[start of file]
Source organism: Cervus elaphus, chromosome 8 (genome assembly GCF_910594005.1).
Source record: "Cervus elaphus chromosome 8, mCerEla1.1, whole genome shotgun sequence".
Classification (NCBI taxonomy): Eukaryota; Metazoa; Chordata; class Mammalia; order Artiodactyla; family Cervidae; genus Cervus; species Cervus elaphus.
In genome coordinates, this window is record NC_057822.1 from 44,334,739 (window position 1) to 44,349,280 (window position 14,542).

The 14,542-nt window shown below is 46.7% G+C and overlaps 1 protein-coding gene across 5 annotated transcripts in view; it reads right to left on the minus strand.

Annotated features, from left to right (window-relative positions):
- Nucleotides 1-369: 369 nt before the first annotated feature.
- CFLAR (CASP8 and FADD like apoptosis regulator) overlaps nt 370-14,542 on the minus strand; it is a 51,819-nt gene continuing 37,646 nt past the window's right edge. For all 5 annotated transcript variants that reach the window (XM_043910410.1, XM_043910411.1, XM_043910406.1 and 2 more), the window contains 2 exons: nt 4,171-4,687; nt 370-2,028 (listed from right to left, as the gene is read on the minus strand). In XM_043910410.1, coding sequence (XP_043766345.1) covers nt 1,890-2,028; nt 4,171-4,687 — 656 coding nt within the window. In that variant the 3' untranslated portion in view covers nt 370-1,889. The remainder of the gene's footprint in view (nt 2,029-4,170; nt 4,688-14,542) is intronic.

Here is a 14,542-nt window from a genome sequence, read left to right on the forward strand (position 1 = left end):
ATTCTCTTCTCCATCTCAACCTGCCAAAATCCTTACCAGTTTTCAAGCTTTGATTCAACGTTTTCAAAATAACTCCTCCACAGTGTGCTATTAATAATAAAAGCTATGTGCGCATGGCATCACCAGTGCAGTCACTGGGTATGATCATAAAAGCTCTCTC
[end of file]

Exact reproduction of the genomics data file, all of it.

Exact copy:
Source organism: Cervus elaphus, chromosome 8 (genome assembly GCF_910594005.1).
Source record: "Cervus elaphus chromosome 8, mCerEla1.1, whole genome shotgun sequence".
Classification (NCBI taxonomy): Eukaryota; Metazoa; Chordata; class Mammalia; order Artiodactyla; family Cervidae; genus Cervus; species Cervus elaphus.
In genome coordinates, this window is record NC_057822.1 from 44,334,739 (window position 1) to 44,349,280 (window position 14,542).

The 14,542-nt window shown below is 46.7% G+C and overlaps 1 protein-coding gene across 5 annotated transcripts in view; it reads right to left on the minus strand.

Annotated features, from left to right (window-relative positions):
- Nucleotides 1-369: 369 nt before the first annotated feature.
- CFLAR (CASP8 and FADD like apoptosis regulator) overlaps nt 370-14,542 on the minus strand; it is a 51,819-nt gene continuing 37,646 nt past the window's right edge. For all 5 annotated transcript variants that reach the window (XM_043910410.1, XM_043910411.1, XM_043910406.1 and 2 more), the window contains 2 exons: nt 4,171-4,687; nt 370-2,028 (listed from right to left, as the gene is read on the minus strand). In XM_043910410.1, coding sequence (XP_043766345.1) covers nt 1,890-2,028; nt 4,171-4,687 — 656 coding nt within the window. In that variant the 3' untranslated portion in view covers nt 370-1,889. The remainder of the gene's footprint in view (nt 2,029-4,170; nt 4,688-14,542) is intronic.

Here is a 14,542-nt window from a genome sequence, read left to right on the forward strand (position 1 = left end):
ATTCTCTTCTCCATCTCAACCTGCCAAAATCCTTACCAGTTTTCAAGCTTTGATTCAACGTTTTCAAAATAACTCCTCCACAGTGTGCTATTAATAATAAAAGCTATGTGCGCATGGCATCACCAGTGCAGTCACTGGGTATGATCATAAAAGCTCTCTC